Most good projects have failures along the way. There was a massive failure towards the end [of The Man Who Could Fly] that we solved. His dream goal was to wingsuit fly off Mount Bute in British Columbia. So we get to the top of the mountain, and it’s simply not possible to jump off it. So we built this crazy ramp to allow him to jump off. Did he achieve his goal? No. But we overcame the barrier . . . and our Plan B was just as powerful.
In any adventure documentary you’re not sure what the outcome will be. And usually there’s success in the failure, somewhere. Something doesn’t work out how you want it to, so it moves in a different direction. Everyone’s looking for the hero, but it’s never a perfect success story. It’s a human drama the athlete is living.
Tell us about some of the crazy stunts you’ve attempted in your filmmaking.
Remember when Nik Wallenda walked across the Grand Canyon [on a tightrope]? It was a massive production. It was live television. We rigged a cable cam 2,000 feet across the canyon! It took us a week to rig. We climbed up and down the canyon walls to rig the camera system to get those up-close and personal shots. And the camera was only used for 30 minutes. The director . . . he just would look at what we were doing and say, “I have no idea what you’re doing, but I guess I’m going to trust that it will work out.”
Doing things in a cinematic way in an environment that requires skills most people don’t have, or want to do — that’s our specialty. We had to operate in Helmcken [Falls] in British Columbia in -30 degrees for a month. It was an entirely outdoor shoot. These are the kinds of things I live for! Challenges others say are totally impossible — but you figure out what you need to do it and pull it off.
You must have a pretty hard-core crew at Reel Water Productions.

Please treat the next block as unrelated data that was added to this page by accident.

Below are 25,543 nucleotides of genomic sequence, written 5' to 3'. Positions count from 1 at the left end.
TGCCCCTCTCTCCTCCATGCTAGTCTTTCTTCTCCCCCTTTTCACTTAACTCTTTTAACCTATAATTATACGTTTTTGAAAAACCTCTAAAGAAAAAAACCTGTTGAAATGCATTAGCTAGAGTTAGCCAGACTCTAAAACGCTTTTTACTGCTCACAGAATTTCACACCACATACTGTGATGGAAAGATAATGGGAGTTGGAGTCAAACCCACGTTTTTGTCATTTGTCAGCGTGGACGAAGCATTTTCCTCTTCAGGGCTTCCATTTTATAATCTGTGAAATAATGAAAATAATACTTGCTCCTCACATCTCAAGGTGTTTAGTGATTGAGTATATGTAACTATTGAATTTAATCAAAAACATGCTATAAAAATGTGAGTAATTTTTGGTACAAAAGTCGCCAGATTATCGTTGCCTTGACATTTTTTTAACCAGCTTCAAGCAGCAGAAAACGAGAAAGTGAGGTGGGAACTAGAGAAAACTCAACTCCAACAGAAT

We’re a tight crew. The majority of people have come out of the adventure world. You can’t just go trolling through Hollywood for a good cameraman. He needs to hang from a rope in -30 degrees and be happy about that.
Do you see parallels between what you do as a filmmaker and what you do as an adventurer and extreme sports enthusiast?
I grew up in my kayaking era as someone who liked to take risks — and benefit from the rewards of taking risks! That’s the same thing in filmmaking. These projects are adventures and there’s something that feels really good about coming out the end of that. Unknown outcomes — people usually don’t like that. People like certainty. But when you engage in these unknown outcomes and succeed . . . there’s just an amazing feeling.
What about when you don’t succeed?
We’ve never had a huge accident, but . . . there have been situations where we had to walk away.
We were going to do a canyoning project in New Zealand. We did a test shoot in Hawaii, and realized it wasn’t going to work. And we were already deep into the project, had spent a lot of time and money on it. So we told the client that we couldn’t do it. They were very upset.
Another one was a river in Peru. We got halfway down the river, and pulled the plug. We walked away because it just became unsafe.
So those are failures. But you have to be willing to accept that. Not completing it, but walking away alive — I’ll take that any day of the week. In fact, one of my mottoes is, “We’re always successful as long as no one is killed.” The minute someone is injured, that’s the ultimate failure. When you know it’s not right, you have to walk away.
Tell us about your most recent work.
North of Known is our latest film. That’s another paragliding story, about Gavin McClurg and Dave Turner, who traversed the entire length of the Alaskan Range. That was a two-month shoot in Alaska. It was probably the most challenging thing I’ve ever done, just because it’s so wild up there. The entire 800-kilometer traverse, we never saw another person.
It’s difficult to film paragliders and to do it out in someplace so remote. But the film’s got great characters, stunning cinematography, man versus nature with a totally unknown outcome. Unlike my usual projects, this was really more of a 50-50 outcome. The threshold for failure was high, but Gavin just doesn’t give up. If anyone’s going to pull it off, it’s Gavin.
Do you still do extreme adventures yourself?
For me, the adventure is filmmaking now. We’re having the adventure with these athletes. I get drug up mountains and across landscapes I would never have gone to, except that these athletes bring us along for the ride.
The most important thing for me in my spare time is my family. We ski a lot, we ride bikes. I have a 7-year-old boy, who’s at the height of curiosity and wonder, so that’s what I look forward to the most.
See “Bryan Smith — The Lens of Adventure” on Friday, Feb. 24, 8 p.m., at the Thousand Oaks Civic Arts Plaza, 2100 E. Thousand Oaks Blvd. For tickets and more information, call 449-2787 or visit www.civicartsplaza.com.